Andrew Bell; 1726 - 1809.
Together with the like of Robert Burns, James Watt, Walter
Scott, Adam Smith and a few others, this Edinburgh enterprising
resident was a typical product of the "Scottish enlightenment"
A metal engraver by trade, he also contributed to publications
such as the Scots Magazine for which he produced maps which
were not highly regarded at that time.
But his call to fame took place in 1768 when he teamed up
with printer Collin MacFarquhar and editor William Smellie
to produce the Encyclopaedia Britannica (only three volumes
thick for its first edition).
An accurate map of Cuba, and the adjacent
A plan of the city and harbour of Havanna capital of the island
This extremely rare double map was published in 1762 for
the September monthly issue of 'The Scots Magazine".
No text on verso.
The map is still bound in the complete original Scots Magazine
of 1762. Its asked price includes the entire magazine.
The Cuba map (9 1/2" X 6 13/16") uses the standard delineation
of the time.
Notice that there are only two towns of importance on the
island: Santiago (St Jago), and La Havana (Havanna, or St
Christophers). When founded on the south coast (at present
day Surgidero de Batabano) in 1515, the settlement was named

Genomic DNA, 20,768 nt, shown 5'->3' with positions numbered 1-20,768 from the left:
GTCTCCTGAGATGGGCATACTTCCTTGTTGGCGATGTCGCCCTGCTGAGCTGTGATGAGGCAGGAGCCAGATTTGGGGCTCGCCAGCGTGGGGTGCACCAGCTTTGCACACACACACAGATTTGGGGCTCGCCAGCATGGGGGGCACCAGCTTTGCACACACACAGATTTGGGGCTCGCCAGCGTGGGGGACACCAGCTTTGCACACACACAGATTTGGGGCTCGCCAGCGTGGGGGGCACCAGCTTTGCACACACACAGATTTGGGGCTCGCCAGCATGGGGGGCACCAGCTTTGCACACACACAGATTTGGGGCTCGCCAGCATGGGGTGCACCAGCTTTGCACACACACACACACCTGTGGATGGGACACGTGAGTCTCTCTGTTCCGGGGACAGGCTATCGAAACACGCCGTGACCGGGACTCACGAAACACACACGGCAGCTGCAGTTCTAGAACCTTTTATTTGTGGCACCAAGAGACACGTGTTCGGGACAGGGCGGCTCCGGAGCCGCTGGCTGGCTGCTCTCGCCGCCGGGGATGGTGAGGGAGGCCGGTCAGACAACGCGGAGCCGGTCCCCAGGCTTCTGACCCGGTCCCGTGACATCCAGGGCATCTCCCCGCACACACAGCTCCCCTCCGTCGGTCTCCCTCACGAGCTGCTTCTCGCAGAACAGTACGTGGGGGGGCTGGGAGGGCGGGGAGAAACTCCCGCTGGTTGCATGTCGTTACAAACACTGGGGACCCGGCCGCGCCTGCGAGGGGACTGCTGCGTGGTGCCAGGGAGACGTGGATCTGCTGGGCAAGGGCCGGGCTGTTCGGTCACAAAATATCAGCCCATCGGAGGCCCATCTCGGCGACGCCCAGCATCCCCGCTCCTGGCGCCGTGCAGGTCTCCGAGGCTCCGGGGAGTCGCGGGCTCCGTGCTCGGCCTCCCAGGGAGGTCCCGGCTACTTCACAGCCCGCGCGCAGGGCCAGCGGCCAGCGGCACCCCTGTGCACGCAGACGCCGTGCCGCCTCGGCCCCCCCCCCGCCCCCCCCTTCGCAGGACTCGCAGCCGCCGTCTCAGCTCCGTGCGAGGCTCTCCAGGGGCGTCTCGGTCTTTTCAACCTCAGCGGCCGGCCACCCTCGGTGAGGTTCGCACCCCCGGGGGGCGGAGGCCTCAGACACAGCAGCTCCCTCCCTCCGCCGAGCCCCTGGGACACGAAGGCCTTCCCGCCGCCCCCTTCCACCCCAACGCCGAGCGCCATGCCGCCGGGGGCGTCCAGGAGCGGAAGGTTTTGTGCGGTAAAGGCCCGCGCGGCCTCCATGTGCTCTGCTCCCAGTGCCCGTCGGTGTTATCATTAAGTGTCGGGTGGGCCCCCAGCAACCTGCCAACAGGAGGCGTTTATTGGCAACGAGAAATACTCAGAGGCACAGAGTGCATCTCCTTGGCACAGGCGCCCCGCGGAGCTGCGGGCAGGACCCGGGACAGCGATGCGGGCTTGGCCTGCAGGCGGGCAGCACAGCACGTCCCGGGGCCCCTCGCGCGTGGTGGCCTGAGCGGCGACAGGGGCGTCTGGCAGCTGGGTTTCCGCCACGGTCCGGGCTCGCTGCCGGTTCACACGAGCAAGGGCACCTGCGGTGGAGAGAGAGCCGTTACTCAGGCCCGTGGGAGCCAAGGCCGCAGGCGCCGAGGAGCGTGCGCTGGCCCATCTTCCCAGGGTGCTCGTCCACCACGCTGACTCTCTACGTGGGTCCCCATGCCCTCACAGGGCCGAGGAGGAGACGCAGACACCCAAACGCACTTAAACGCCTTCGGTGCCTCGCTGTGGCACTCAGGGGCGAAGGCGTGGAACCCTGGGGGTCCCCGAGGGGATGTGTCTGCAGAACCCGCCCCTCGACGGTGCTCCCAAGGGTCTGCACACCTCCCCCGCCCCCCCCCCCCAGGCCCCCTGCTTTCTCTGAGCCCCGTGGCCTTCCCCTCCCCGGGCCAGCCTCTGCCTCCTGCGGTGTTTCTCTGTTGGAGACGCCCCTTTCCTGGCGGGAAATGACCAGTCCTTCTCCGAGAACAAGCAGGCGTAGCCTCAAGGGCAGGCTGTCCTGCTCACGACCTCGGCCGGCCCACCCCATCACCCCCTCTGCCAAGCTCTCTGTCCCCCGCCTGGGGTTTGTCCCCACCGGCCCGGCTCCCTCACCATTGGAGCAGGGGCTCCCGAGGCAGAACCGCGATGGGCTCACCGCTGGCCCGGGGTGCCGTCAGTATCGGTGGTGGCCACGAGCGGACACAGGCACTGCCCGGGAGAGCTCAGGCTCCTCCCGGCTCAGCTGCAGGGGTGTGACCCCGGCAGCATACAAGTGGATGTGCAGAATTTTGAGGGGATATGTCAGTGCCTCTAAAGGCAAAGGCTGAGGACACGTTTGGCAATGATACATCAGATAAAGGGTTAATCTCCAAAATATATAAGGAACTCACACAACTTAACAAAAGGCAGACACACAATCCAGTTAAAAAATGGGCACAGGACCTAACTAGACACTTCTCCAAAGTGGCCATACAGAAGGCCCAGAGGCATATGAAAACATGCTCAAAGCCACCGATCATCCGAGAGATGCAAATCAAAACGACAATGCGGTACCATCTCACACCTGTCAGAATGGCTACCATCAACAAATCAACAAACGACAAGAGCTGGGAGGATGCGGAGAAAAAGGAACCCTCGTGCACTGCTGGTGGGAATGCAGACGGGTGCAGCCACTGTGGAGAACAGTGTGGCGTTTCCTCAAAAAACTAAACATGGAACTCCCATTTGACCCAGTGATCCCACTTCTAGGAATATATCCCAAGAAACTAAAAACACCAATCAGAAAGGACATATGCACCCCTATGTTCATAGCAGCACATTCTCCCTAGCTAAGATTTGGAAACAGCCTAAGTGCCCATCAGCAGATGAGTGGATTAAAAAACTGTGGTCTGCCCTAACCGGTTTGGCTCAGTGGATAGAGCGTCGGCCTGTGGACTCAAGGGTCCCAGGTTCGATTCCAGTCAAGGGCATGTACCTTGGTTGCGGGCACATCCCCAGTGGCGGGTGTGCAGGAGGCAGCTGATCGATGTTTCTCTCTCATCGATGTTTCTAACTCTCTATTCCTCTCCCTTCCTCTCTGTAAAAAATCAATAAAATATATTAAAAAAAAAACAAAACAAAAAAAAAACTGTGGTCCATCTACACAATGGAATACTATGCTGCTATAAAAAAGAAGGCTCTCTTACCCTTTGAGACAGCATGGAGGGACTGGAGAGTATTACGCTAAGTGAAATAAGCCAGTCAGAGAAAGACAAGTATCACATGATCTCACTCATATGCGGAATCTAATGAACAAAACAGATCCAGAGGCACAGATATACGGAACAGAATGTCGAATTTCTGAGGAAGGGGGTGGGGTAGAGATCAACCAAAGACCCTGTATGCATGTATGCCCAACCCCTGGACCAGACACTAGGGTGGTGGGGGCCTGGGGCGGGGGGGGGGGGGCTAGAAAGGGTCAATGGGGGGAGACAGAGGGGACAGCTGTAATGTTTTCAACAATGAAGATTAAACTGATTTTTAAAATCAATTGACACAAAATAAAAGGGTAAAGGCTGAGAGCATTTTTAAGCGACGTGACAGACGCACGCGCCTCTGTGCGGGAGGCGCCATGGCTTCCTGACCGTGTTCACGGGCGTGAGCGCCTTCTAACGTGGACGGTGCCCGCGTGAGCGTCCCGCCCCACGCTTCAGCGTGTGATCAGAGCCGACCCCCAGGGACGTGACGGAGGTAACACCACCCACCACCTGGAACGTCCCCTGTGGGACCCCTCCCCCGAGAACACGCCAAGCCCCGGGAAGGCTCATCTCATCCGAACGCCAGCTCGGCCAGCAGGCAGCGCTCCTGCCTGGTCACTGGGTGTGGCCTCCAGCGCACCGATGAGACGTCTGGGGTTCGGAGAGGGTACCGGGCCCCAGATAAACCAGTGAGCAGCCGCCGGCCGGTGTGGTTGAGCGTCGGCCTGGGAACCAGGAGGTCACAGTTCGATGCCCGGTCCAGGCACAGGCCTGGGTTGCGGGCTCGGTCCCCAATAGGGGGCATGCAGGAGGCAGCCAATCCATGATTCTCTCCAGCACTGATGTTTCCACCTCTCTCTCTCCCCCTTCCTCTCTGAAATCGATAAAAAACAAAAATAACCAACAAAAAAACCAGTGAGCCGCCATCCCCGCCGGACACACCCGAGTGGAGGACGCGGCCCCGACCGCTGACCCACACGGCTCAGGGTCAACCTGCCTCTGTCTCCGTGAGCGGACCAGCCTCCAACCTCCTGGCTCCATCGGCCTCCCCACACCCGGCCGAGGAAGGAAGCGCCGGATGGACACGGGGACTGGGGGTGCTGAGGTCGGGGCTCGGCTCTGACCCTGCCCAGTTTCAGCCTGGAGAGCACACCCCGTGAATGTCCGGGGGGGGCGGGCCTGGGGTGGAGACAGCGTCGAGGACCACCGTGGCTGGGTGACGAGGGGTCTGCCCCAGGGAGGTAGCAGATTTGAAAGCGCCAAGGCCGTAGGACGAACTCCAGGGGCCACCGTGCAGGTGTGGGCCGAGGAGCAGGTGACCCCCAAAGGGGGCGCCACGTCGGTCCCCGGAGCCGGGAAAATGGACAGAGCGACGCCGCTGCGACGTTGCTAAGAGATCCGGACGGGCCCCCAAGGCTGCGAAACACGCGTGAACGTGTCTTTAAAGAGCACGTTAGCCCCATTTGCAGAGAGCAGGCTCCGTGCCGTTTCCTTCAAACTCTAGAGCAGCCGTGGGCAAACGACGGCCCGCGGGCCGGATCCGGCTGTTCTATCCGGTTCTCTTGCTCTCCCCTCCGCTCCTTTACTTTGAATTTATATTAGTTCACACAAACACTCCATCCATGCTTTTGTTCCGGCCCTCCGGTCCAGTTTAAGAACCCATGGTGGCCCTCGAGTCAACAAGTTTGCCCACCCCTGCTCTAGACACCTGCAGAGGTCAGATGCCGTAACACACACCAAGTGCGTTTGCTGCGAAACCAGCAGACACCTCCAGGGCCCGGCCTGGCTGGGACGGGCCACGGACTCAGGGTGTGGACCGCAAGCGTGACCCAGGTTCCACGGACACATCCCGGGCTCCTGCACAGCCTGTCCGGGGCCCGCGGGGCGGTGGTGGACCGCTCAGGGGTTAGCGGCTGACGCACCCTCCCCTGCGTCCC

San Cristobal de la Habana, which name it kept when the little
colony was moved in 1519 on the northern coast, where it stands
Notice also the archipelago delineation for southern Florida.
The La Havana map (4 1/2" X 7 1/16") uses the accepted coastal
delineation first provided by Antoine Jean de Laval in 1728.
It shows a wealth of information on the city important buildings
and on its defenses: forts, bastions, number of guns, walls..
All of interest to the readers who had just learned of its
surrendering to english forces the month before.
The Scots Magazine; 1762.
Monthly magazines of the time were often bound to form "yearlies",
with the twelve regular issues of the year, plus a slew of
appendices and indexes for births, marriages, deaths, and
also lists of new books, essays, poetry and historical facts.
With over 700 pages, the present item is complete. It contains
also a few engraved plates (such as the portrait of Frederick
III, king of Prussia) and two other maps by A Bell: The West
Indies and the Caribbean islands.